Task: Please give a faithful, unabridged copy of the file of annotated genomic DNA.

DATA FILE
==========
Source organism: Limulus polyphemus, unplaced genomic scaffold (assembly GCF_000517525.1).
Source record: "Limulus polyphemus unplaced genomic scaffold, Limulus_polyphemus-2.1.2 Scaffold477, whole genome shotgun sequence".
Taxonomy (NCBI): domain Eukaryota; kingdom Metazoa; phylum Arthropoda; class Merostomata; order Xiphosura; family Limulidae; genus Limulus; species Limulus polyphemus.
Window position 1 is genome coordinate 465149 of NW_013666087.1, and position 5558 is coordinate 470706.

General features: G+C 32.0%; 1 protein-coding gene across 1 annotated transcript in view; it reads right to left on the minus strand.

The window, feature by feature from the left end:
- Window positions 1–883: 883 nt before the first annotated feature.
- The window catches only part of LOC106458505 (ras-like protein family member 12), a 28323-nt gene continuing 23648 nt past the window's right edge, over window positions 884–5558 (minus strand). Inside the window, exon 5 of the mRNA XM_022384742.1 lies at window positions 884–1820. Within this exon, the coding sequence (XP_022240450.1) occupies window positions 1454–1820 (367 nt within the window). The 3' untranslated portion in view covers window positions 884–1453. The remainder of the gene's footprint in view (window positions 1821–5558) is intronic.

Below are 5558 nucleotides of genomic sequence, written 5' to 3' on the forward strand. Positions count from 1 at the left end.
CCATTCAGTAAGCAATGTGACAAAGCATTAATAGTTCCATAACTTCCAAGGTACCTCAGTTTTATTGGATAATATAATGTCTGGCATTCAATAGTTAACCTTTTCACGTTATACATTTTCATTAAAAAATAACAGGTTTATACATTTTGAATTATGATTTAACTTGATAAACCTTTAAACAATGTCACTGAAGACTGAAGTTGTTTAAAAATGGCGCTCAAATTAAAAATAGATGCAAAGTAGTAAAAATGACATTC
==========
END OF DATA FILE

Source organism: Limulus polyphemus, unplaced genomic scaffold (assembly GCF_000517525.1).
Source record: "Limulus polyphemus unplaced genomic scaffold, Limulus_polyphemus-2.1.2 Scaffold477, whole genome shotgun sequence".
Taxonomy (NCBI): domain Eukaryota; kingdom Metazoa; phylum Arthropoda; class Merostomata; order Xiphosura; family Limulidae; genus Limulus; species Limulus polyphemus.
Window position 1 is genome coordinate 465149 of NW_013666087.1, and position 5558 is coordinate 470706.

General features: G+C 32.0%; 1 protein-coding gene across 1 annotated transcript in view; it reads right to left on the minus strand.

The window, feature by feature from the left end:
- Window positions 1–883: 883 nt before the first annotated feature.
- The window catches only part of LOC106458505 (ras-like protein family member 12), a 28323-nt gene continuing 23648 nt past the window's right edge, over window positions 884–5558 (minus strand). Inside the window, exon 5 of the mRNA XM_022384742.1 lies at window positions 884–1820. Within this exon, the coding sequence (XP_022240450.1) occupies window positions 1454–1820 (367 nt within the window). The 3' untranslated portion in view covers window positions 884–1453. The remainder of the gene's footprint in view (window positions 1821–5558) is intronic.

Below are 5558 nucleotides of genomic sequence, written 5' to 3' on the forward strand. Positions count from 1 at the left end.
CCATTCAGTAAGCAATGTGACAAAGCATTAATAGTTCCATAACTTCCAAGGTACCTCAGTTTTATTGGATAATATAATGTCTGGCATTCAATAGTTAACCTTTTCACGTTATACATTTTCATTAAAAAATAACAGGTTTATACATTTTGAATTATGATTTAACTTGATAAACCTTTAAACAATGTCACTGAAGACTGAAGTTGTTTAAAAATGGCGCTCAAATTAAAAATAGATGCAAAGTAGTAAAAATGACATTC